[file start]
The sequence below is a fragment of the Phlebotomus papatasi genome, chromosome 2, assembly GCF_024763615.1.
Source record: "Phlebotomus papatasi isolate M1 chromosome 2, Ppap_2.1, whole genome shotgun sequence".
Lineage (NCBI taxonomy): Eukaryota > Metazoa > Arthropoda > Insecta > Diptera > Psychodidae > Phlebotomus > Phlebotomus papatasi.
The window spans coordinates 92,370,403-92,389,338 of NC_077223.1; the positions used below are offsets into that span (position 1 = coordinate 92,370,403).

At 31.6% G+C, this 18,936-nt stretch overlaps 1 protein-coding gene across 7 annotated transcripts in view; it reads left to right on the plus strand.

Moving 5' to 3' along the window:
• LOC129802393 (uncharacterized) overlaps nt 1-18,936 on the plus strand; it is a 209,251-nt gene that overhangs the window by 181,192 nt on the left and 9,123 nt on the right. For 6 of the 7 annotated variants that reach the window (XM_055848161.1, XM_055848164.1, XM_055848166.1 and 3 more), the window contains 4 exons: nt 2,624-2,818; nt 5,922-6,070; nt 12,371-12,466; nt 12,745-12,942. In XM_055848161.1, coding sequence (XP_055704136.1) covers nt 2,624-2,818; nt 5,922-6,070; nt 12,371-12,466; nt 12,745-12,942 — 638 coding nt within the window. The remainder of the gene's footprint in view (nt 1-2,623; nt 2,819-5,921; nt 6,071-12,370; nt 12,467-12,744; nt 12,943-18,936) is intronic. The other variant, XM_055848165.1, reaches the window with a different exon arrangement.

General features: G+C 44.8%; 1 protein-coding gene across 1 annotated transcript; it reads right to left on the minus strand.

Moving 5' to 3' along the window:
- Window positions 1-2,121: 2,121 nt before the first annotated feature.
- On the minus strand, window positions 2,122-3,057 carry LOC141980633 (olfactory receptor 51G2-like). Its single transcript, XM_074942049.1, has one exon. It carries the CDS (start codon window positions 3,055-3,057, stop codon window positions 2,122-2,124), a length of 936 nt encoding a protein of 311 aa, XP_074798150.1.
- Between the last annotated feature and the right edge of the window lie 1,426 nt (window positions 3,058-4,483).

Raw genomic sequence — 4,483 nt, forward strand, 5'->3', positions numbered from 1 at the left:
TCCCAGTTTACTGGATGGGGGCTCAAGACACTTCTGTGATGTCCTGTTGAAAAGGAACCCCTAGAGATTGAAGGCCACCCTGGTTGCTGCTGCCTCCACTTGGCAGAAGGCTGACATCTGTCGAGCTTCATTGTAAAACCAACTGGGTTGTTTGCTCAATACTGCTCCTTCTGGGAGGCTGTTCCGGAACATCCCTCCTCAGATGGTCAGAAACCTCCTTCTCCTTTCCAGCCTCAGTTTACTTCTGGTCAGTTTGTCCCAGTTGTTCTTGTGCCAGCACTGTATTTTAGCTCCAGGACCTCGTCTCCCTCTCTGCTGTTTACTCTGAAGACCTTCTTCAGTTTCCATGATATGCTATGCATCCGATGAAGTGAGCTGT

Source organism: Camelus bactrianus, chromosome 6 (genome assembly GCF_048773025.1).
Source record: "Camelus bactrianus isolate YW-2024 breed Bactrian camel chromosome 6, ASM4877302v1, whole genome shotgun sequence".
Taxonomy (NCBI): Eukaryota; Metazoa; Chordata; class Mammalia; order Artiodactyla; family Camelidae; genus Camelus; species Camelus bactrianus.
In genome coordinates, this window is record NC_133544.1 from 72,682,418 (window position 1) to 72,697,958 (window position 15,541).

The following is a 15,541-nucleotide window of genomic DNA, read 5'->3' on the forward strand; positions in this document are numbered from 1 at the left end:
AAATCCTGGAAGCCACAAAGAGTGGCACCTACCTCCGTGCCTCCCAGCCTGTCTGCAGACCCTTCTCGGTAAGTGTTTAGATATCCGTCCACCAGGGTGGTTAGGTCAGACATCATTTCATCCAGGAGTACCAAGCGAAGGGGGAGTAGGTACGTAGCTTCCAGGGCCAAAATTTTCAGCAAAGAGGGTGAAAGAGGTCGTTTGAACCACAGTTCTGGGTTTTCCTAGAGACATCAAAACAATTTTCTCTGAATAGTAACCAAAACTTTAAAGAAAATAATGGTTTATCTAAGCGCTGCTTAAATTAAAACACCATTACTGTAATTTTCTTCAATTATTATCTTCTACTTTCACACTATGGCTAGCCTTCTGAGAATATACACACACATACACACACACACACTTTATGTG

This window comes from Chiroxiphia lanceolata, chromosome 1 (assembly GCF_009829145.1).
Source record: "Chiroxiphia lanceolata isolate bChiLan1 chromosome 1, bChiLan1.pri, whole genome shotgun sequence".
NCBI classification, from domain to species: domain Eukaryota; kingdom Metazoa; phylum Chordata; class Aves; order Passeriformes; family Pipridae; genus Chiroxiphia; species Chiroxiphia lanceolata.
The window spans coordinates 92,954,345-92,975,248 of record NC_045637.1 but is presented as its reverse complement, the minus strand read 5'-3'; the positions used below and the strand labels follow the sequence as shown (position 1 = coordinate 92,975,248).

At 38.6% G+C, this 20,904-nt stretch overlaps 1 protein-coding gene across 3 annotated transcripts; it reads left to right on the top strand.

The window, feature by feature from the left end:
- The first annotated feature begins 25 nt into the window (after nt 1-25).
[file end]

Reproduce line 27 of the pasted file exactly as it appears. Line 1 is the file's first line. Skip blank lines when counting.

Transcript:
- The first annotated feature begins 25 nt into the window (after nt 1-25).